Victory for Academic Freedom

Victory for Academic Freedom: ‘Human Heredity’ Professor Receives $100,000 Settlement

SAN JOSÉ, Calif., July 26, 2010—Nearly three years after terminating her over her protected classroom speech, the San José/Evergreen Community College District (SJCCD) has agreed to pay adjunct professor June Sheldon $100,000 in lost earnings in exchange for dismissal of her First Amendment lawsuit. In 2007, Sheldon had led a brief discussion about the nature/nurture debate regarding sexual orientation in her Human Heredity course. After she was fired due to a student complaint, she turned to the Foundation for Individual Rights in Education (FIRE) for help.

"This welcome settlement demonstrates that colleges cannot get away with punishing a professor for teaching relevant class material, even if a student finds it offensive," said FIRE President Greg Lukianoff. "Professor Sheldon is finally able to put this ordeal behind her, but the district’s ignorance of academic freedom and the First Amendment has left the taxpayers of California on the hook for over $100,000."

Sheldon’s trouble began in the summer of 2007 when, in her Human Heredity course at San José City College, she led a brief discussion on sexual orientation. The topic was covered in the course readings. When a student asked her to comment on the nature/nurture debate regarding sexual orientation, Sheldon noted the complexity of the issue, citing examples from the textbook as well as relevant research findings. A student complained a month later that the material was "offensive and unscientific."

Dean of Mathematics and Science Leandra Martin then launched an investigation into Sheldon’s comments by surveying other science faculty about the state of the nature/nurture debate among experts. All of the faculty members agreed that the nature/nurture question was complex, but Martin still concluded that Sheldon was teaching non-scientific material as science. Martin then withdrew the district’s offer for her to teach further courses. On December 18, 2007, SJCCD Vice Chancellor of Human Resources Anita Morris wrote Sheldon a termination letter, citing Sheldon’s relevant and protected classroom expression.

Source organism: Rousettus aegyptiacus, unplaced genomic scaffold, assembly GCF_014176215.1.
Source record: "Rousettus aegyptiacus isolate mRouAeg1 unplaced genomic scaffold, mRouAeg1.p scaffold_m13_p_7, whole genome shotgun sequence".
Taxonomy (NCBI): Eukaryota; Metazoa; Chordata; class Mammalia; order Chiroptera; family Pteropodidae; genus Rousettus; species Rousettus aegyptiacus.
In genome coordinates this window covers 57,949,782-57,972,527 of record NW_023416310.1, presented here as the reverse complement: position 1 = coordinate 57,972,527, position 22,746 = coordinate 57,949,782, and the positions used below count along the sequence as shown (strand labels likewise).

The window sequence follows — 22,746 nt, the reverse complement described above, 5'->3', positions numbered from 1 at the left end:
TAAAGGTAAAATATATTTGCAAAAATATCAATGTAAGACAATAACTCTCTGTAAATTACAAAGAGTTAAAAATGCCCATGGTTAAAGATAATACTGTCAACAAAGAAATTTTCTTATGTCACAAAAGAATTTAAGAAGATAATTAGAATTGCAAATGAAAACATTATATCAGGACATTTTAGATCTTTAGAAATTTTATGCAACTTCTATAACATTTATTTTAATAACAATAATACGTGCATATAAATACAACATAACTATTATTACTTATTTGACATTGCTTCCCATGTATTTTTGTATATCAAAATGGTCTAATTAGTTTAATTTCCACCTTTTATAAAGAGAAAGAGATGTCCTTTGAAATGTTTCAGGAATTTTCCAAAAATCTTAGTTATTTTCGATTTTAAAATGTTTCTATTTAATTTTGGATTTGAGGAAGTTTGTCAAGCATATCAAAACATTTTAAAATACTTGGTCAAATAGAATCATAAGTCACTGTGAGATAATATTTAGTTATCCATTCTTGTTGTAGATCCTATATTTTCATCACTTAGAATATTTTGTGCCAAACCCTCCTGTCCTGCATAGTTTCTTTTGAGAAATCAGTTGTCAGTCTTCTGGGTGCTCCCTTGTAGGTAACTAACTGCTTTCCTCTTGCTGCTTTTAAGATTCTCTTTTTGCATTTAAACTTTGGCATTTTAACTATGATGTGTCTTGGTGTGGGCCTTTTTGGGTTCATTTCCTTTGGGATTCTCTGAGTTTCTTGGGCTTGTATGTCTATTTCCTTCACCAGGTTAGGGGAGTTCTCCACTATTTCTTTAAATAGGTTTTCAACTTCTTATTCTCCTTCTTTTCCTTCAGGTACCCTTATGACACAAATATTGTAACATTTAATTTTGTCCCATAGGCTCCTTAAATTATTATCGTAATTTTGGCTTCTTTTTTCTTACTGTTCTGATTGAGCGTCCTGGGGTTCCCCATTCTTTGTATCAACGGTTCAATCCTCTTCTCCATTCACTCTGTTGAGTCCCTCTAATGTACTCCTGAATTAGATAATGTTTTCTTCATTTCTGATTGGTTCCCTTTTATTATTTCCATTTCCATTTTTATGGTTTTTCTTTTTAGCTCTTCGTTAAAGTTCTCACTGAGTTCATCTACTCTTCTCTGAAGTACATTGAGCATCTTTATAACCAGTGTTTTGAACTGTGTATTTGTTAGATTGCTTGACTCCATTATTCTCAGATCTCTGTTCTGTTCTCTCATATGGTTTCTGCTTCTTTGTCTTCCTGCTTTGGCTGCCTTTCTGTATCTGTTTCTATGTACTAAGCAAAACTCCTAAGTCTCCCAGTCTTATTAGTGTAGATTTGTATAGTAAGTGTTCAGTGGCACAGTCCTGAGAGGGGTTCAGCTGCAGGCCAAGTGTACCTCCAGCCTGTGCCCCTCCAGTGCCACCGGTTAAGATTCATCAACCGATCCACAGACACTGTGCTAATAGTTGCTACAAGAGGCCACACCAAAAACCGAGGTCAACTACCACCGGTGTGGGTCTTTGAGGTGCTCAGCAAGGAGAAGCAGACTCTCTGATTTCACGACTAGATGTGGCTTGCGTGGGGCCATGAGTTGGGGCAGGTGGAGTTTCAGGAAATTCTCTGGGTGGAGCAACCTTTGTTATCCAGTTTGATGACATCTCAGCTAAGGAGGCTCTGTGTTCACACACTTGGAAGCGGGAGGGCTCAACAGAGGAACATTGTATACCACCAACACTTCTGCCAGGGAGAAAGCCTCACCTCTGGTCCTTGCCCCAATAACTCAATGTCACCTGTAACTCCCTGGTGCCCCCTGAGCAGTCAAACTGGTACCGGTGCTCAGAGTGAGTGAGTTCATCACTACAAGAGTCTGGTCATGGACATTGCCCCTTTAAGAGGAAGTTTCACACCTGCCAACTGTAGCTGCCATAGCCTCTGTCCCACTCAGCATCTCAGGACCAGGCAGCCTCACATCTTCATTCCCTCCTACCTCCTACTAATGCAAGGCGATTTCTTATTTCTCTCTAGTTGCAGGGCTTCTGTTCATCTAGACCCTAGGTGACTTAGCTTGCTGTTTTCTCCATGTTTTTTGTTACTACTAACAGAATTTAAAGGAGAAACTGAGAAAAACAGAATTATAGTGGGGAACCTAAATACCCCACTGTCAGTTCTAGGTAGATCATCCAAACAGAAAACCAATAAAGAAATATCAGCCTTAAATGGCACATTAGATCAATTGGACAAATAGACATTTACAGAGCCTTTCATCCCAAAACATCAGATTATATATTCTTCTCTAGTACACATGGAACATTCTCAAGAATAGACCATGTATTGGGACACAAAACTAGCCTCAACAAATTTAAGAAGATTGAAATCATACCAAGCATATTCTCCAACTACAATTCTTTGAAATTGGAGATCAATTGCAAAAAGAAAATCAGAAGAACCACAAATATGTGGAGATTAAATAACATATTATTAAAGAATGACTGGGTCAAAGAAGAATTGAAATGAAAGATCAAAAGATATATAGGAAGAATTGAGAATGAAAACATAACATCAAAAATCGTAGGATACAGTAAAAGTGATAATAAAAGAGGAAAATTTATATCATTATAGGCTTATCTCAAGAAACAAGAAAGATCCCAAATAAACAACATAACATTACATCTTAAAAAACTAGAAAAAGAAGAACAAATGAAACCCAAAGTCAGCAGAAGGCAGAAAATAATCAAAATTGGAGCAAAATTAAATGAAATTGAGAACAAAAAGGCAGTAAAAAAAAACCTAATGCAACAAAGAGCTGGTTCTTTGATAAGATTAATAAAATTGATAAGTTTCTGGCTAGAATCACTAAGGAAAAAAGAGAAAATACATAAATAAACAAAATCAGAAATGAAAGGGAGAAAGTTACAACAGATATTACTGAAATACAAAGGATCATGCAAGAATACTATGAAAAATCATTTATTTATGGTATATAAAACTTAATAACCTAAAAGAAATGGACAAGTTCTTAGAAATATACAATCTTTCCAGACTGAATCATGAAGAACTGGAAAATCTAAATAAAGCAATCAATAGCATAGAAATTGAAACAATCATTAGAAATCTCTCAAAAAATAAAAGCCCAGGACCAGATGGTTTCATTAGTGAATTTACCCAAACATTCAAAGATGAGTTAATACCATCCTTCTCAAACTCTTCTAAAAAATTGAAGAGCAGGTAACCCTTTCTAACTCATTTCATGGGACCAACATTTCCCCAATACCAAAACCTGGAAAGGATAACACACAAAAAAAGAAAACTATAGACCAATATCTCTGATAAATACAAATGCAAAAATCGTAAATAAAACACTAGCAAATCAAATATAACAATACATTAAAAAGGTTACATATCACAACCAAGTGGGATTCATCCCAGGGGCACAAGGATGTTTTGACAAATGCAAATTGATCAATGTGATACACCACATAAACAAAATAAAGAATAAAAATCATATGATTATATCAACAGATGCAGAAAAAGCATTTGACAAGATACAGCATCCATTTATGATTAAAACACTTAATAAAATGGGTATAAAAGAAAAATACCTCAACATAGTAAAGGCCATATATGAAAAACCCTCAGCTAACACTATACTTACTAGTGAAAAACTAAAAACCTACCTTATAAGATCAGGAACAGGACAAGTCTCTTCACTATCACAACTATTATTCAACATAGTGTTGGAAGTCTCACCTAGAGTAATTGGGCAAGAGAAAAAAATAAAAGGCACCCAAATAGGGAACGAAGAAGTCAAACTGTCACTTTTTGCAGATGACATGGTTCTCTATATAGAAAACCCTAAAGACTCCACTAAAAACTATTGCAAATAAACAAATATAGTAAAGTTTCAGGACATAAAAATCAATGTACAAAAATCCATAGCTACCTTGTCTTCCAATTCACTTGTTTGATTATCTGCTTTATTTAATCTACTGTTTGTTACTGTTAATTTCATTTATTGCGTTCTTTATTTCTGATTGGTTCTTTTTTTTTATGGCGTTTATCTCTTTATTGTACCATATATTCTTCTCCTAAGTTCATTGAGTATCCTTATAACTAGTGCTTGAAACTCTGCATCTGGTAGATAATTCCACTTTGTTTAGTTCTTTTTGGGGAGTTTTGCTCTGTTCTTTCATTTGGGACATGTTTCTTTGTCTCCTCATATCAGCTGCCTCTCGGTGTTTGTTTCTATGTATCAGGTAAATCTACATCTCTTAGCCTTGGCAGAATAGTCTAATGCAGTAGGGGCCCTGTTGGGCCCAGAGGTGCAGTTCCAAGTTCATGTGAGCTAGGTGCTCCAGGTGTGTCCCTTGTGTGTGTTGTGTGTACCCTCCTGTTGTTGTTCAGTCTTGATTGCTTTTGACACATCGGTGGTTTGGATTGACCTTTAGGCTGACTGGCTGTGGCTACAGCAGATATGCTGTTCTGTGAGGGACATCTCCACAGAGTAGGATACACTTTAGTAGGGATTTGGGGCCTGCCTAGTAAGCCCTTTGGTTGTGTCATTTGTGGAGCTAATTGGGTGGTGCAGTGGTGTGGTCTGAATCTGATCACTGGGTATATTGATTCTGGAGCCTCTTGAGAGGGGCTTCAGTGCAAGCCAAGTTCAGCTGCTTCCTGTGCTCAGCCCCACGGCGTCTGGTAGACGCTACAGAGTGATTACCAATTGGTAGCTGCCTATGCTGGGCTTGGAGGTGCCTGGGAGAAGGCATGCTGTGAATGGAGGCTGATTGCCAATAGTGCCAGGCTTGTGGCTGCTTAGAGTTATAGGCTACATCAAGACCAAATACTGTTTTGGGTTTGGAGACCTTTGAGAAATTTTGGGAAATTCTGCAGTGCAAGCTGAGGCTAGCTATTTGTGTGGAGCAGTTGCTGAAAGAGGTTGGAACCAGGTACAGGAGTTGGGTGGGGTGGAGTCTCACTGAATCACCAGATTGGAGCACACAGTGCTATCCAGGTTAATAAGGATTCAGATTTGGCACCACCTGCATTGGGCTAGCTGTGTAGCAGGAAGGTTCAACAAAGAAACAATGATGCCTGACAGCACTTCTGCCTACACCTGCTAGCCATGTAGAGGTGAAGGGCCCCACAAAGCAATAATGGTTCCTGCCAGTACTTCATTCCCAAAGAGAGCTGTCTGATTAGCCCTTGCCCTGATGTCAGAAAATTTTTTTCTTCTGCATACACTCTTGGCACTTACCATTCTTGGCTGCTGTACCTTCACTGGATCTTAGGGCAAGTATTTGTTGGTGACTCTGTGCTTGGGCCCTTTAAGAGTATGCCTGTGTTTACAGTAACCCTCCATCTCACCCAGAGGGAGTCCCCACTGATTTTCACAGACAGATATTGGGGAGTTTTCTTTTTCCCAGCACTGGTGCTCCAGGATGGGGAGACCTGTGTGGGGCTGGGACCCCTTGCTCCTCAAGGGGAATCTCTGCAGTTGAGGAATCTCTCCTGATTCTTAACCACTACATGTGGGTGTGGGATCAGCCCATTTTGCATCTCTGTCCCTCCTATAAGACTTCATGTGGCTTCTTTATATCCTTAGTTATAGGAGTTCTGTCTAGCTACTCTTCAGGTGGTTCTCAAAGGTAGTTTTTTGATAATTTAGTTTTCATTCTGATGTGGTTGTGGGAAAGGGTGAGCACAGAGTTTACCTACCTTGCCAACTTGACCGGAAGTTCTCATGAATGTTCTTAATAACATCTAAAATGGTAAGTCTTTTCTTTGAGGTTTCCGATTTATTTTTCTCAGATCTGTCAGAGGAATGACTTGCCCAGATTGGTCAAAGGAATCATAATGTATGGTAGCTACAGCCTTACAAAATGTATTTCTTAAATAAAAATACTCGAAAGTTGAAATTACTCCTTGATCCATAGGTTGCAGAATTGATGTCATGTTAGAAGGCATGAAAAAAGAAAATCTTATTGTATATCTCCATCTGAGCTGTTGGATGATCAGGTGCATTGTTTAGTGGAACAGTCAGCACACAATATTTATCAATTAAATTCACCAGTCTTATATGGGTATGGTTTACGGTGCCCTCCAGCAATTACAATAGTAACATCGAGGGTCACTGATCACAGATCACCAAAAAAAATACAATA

In a statement she submitted in her defense, Sheldon addressed the student’s allegations and demonstrated the failures of due process in her case.

FIRE wrote to then-SJCCD Board of Trustees President Richard K. Tanaka on February 6, 2008, asking that the finding and punishment against Sheldon be reversed. The Board did not respond but upheld the termination at a subsequent hearing. On July 16, 2008, the Alliance Defense Fund and attorneys from the Pacific Justice Institute filed a lawsuit against the district and several administrators involved in Sheldon’s case. Her case cleared an important legal hurdle in November 2009, when a federal district court dismissed the district’s claim that Sheldon had no First Amendment rights in the classroom, rejecting the district’s application of the Supreme Court’s 2006 decision in Garcetti v. Ceballos to her case.

Finally, last week, on July 21, 2010, the district agreed to compensate Sheldon $100,000 in lost wages and to remove her termination from her file. The district also has left taxpayers to pay its legal fees. It has not, however, acknowledged its violation of Sheldon’s rights.

"The district had better things to spend its money on than fighting a First Amendment lawsuit against a professor who was just doing her job," said Adam Kissel, Director of FIRE’s Individual Rights Defense Program. "Unfortunately, SJCCD has given us no reason to believe it has learned its lesson. FIRE will continue to monitor free speech and academic freedom in the district and nationwide."

FIRE recently has intervened in a similar academic freedom case in Illinois, where University of Illinois at Urbana-Champaign adjunct professor Kenneth Howell was not rehired after a student complained regarding his teaching about the Catholic position on sexual conduct in his Introduction to Catholicism course.

FIRE is a nonprofit educational foundation that unites civil rights and civil liberties leaders, scholars, journalists, and public intellectuals from across the political and ideological spectrum on behalf of individual rights, due process, freedom of expression, academic freedom, and rights of conscience at our nation’s colleges and universities. FIRE’s efforts to preserve liberty in the San José/Evergreen Community College District and at campuses nationwide can be viewed at

Adam Kissel, Director, Individual Rights Defense Program, FIRE: 215-717-3473; [email protected]

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